Open Source versus Proprietary Software in Service-Orientation : The Case of BPEL Engines
|Professorship/Faculty:||Distributed Systems||Authors:||Harrer, Simon ; Lenhard, Jörg; Wirtz, Guido||metadata.dc.contributor.editor:||Basu, Samik; Pautasso, Cesare; Zhang, Liang; Fu, Xiang||Title of the compilation:||Service-Oriented Computing : 11th International Conference, ICSOC 2013, Berlin, Germany, December 2-5, 2013 ; Proceedings||Corporate Body:||SOCA, 11, 2014, Berlin|
|Publisher Information:||Heidelberg : Springer||Year of publication:||2013||Pages / Size:||S. 99 - 113||ISBN:||978-3-642-45004-4||Series ; Volume:||Lecture Notes in Computer Science; 8274||Language(s):||English||URL:||http://www.uni-bamberg.de/fileadmin/uni/fakulta...||Document Type:||Conferenceobject||Abstract:||
It is a long-standing debate, whether software that is developed as open source is generally of higher quality than proprietary software.
Although the open source community has grown immensely during the last decade, there is still no clear answer.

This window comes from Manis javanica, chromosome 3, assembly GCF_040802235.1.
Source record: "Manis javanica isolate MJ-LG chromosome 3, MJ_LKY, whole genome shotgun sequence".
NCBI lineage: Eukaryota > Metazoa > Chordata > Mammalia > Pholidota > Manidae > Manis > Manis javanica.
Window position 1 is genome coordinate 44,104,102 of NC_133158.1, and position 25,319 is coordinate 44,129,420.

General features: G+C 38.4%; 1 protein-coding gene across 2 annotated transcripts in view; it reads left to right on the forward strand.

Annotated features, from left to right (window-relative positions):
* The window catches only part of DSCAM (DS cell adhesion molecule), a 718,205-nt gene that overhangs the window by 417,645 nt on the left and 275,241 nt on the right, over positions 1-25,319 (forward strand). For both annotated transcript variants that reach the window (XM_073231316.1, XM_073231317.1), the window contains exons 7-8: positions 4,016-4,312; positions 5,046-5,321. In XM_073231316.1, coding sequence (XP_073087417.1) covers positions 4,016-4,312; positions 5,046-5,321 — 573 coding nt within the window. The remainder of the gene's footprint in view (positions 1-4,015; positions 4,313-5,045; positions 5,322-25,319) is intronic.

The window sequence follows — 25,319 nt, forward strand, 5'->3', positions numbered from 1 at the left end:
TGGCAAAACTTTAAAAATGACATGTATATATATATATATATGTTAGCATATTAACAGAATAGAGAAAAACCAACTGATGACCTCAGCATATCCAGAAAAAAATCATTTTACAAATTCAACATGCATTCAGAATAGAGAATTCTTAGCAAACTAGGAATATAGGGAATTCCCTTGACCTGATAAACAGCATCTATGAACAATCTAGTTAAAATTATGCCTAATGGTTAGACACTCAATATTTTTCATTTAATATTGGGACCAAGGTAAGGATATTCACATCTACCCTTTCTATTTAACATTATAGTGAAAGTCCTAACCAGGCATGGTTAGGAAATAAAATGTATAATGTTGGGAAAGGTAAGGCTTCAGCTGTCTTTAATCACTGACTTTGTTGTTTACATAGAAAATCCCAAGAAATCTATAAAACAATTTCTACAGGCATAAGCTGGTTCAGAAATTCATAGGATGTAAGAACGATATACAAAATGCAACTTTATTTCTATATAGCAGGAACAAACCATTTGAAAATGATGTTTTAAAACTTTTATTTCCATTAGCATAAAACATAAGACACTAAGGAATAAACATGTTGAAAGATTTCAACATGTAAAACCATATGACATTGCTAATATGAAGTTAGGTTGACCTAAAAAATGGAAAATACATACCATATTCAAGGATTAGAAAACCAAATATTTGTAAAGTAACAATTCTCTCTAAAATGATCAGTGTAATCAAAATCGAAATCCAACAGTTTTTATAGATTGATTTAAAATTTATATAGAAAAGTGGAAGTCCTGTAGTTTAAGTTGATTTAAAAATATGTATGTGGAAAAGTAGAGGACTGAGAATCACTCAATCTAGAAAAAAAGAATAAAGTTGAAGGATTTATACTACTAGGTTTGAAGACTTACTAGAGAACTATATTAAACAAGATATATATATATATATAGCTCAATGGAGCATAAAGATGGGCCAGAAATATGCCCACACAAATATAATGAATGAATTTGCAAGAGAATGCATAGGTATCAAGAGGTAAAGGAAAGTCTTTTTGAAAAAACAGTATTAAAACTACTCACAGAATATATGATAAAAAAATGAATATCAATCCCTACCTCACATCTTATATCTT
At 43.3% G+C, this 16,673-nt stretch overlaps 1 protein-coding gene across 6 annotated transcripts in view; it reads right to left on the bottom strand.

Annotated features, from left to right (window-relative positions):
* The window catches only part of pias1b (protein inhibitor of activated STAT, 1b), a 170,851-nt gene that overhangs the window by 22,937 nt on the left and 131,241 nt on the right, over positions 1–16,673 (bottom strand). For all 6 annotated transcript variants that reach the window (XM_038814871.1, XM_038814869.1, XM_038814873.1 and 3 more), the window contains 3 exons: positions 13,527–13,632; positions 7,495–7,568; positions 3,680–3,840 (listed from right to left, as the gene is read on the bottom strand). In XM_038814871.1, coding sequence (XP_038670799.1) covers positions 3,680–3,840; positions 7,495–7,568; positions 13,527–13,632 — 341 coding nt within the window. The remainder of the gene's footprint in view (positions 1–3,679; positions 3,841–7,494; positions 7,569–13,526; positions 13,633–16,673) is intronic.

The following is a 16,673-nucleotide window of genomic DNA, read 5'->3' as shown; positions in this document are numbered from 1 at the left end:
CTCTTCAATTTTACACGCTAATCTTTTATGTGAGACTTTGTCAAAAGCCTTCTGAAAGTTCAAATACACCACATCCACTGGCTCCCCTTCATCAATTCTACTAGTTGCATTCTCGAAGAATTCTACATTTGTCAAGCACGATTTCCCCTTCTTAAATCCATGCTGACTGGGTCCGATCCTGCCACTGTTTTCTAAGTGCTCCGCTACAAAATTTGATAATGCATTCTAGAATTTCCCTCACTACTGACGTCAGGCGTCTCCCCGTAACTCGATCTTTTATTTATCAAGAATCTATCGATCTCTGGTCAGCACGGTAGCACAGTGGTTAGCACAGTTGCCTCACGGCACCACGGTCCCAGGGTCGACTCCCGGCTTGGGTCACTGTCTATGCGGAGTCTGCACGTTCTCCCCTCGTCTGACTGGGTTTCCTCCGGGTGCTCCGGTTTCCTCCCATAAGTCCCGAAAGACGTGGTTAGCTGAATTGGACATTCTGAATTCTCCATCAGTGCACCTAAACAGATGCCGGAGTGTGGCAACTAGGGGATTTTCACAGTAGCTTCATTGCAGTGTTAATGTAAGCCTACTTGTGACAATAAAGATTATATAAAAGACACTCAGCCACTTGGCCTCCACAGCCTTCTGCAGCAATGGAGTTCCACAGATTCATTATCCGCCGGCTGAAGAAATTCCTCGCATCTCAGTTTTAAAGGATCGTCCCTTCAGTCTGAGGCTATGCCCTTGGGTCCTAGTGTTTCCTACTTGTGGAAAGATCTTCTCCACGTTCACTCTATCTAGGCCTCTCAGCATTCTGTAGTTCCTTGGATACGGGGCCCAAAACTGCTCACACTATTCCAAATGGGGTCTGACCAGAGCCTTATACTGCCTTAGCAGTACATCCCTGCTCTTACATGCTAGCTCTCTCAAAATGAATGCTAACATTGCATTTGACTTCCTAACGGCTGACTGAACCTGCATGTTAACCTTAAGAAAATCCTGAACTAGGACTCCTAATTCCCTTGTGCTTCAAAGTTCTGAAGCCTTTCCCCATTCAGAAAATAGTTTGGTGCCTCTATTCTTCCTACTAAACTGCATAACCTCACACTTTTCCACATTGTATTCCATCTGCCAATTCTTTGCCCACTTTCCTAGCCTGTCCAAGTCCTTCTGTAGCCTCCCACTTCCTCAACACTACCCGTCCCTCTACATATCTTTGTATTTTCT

Service-oriented software and middleware tends to rely on highly complex and interrelated standards and frameworks.
Thus, it is questionable if small and loosely coupled teams, as typical in open source software development, can compete with major vendors.
Here, we focus on a central part of service-oriented software systems, i.e., process engines for service orchestration, and compare open source and proprietary solutions.
We use the Web Services Business Process Execution Language (BPEL) and compare standard conformance and its impact on language expressiveness in terms of workflow pattern support of eight engines.
The results show that, although the top open source engines are on par with their proprietary counterparts, in general proprietary engines perform better.
|Keywords:||open source, SOA, BPEL, patterns, conformance testing||URI:||https://fis.uni-bamberg.de/handle/uniba/6199||Release Date:||18. June 2014|